Types of Azaleas in Mississippi

Azaleas love Mississippi's acidic soil. In the spring, blossoms from the shade-loving members of the Rhododendron family light up gardens across the state. While just about any azalea will grow in Mississippi's USDA zones 7a to 8b, there are certain types that are native to Mississippi or prefer the state's soil and climate.

Native Azaleas

Two deciduous azaleas are native to the woodland areas of Mississippi. The Piedmont azalea (Rhododendron canescens), also called pink bush honeysuckle, is found in the southern part of the state, the flatwoods and the northern and central hilly areas. Its fragrant pink flowers with long curving stamens appear in early spring. The flame azalea (Rhododendron austrinum), also called yellow bush honeysuckle, is found in the southeastern corner of Mississippi. It has showy, golden trumpet-shaped flowers that bloom in early spring.

Indica Azaleas

Indica azaleas (Rhododendron indicum) are evergreen, spring-blooming shrubs native to Asia. They were found in the antebellum South as early as 1814, with a large collection amassed at Magnolia Gardens in Charleston, South Carolina. Indica azaleas are early to mid-season bloomers that grow upright to 12 feet tall. Indica varieties that grow in Mississippi include "Formosa" (rose lavender blooms), "George L. Taber" (white to pale pink) and "President Clay" (purple-red).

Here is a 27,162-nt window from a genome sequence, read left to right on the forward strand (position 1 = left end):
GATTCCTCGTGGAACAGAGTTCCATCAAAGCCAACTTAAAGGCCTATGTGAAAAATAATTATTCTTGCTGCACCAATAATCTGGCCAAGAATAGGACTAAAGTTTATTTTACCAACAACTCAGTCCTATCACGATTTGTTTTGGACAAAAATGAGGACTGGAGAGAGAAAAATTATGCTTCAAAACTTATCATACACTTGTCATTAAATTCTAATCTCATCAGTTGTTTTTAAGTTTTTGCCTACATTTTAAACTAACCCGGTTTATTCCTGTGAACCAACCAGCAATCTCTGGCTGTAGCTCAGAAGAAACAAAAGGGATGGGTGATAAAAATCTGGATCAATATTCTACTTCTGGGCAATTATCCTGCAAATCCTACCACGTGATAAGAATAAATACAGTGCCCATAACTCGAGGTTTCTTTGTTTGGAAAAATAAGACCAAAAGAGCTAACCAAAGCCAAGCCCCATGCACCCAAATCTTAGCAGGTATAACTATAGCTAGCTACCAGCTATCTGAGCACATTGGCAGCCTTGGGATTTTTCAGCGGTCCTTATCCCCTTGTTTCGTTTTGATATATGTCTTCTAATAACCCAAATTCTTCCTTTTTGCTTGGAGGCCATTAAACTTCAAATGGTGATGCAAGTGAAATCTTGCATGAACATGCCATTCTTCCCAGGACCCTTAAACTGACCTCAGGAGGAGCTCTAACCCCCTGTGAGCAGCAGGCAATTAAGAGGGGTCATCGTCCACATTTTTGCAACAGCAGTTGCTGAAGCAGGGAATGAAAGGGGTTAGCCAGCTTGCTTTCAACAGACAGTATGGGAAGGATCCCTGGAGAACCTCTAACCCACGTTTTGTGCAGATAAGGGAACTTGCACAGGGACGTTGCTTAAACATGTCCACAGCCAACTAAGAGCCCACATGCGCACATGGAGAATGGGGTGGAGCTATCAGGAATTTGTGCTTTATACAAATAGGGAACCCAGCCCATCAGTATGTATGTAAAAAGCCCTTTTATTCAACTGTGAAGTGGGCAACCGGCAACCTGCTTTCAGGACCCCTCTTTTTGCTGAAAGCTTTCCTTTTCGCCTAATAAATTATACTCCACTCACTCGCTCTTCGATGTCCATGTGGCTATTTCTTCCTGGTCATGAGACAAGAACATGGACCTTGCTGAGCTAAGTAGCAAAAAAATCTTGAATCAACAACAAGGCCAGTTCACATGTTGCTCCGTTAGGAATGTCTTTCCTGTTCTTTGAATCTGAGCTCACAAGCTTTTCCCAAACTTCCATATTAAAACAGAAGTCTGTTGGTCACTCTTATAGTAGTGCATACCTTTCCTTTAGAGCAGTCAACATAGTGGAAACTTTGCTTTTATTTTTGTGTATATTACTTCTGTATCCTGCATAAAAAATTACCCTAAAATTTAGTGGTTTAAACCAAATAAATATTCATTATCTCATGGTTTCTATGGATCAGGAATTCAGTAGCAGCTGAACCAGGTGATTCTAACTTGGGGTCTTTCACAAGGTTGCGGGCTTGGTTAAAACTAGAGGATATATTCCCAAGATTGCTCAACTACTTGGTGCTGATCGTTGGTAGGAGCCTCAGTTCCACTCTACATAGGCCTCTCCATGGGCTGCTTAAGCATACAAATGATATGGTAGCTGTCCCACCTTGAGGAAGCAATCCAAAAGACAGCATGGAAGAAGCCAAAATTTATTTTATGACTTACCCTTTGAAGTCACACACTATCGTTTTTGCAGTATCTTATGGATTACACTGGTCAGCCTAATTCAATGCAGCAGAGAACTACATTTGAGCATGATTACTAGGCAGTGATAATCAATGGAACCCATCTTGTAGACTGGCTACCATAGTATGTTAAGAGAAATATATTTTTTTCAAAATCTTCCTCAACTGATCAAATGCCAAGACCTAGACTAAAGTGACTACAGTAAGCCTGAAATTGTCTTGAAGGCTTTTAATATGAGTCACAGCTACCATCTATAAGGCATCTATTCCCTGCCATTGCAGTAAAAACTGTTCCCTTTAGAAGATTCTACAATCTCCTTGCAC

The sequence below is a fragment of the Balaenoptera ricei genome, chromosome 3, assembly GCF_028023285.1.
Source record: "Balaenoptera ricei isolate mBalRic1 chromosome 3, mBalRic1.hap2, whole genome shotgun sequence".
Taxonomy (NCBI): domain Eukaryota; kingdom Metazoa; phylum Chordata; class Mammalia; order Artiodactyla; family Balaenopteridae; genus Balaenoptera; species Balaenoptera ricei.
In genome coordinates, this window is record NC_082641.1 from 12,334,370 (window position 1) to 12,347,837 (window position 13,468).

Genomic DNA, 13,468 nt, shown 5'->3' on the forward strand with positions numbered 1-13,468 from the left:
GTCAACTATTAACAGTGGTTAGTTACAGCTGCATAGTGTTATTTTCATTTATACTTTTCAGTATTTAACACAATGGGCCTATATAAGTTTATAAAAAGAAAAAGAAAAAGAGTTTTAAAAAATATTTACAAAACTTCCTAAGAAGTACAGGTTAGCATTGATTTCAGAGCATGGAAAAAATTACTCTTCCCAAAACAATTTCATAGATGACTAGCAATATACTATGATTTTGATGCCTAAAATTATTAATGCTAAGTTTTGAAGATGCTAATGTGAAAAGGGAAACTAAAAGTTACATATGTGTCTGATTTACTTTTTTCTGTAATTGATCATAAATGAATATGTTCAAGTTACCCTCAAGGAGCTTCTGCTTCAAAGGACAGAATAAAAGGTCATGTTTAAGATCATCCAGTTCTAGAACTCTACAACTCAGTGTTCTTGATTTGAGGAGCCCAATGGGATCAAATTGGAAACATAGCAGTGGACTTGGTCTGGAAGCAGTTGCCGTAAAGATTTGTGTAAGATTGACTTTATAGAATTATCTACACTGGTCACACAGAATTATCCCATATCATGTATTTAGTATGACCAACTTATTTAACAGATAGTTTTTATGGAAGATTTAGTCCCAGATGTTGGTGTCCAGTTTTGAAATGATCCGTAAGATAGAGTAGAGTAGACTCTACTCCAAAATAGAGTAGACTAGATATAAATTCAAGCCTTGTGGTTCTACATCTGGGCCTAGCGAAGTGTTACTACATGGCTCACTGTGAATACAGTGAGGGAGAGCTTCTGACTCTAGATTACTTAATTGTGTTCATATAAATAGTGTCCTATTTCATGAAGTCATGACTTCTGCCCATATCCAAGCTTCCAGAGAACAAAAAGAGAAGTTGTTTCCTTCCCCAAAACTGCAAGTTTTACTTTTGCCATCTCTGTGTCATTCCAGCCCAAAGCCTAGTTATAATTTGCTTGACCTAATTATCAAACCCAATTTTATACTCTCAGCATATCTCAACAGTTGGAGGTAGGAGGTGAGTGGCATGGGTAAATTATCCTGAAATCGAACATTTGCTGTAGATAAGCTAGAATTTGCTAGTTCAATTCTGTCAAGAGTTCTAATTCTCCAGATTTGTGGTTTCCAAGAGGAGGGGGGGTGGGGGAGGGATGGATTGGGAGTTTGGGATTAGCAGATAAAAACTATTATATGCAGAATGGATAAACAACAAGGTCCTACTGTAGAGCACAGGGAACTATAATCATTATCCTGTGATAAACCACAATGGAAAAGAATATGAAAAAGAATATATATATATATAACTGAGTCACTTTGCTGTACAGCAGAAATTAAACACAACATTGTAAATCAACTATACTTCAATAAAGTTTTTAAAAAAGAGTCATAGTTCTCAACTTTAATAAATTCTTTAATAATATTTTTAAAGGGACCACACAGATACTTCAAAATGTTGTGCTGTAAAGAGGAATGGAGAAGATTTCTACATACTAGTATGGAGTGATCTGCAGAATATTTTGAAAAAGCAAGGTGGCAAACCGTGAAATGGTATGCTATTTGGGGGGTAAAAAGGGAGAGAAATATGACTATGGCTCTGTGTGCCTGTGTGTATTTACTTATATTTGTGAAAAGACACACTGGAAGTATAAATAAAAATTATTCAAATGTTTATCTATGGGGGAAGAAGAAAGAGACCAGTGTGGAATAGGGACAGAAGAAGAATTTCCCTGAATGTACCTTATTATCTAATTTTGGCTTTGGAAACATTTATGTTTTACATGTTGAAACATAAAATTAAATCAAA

Kurume Azaleas

Kurume azaleas (Rhododendron obtusum) bloom in fall, winter and/or early spring, according to the University of Florida Extension. Blooming in white, pink, red or salmon, their flower colors are more bold than the Indicas, according to Mississippi State University Extension. Because they grow only to 4 feet tall, they are commonly used as foundation plants in Mississippi. Kurume varieties that grow in Mississippi include "Hinodegiri" (scarlet), "Snow" (white), "Hexe" (deep red) and "Bridesmaid" (dark salmon).

Keywords: Mississippi azaleas, Southern shrubs, types of azaleas

About this Author

Aileen Clarkson has been an award-winning editor and reporter for more than 20 years, earning three awards from the Society of Professional Journalists. She has worked for several newspapers, including "The Washington Post" and "The Charlotte Observer." Clarkson earned a Bachelor of Arts in journalism from the University of Florida.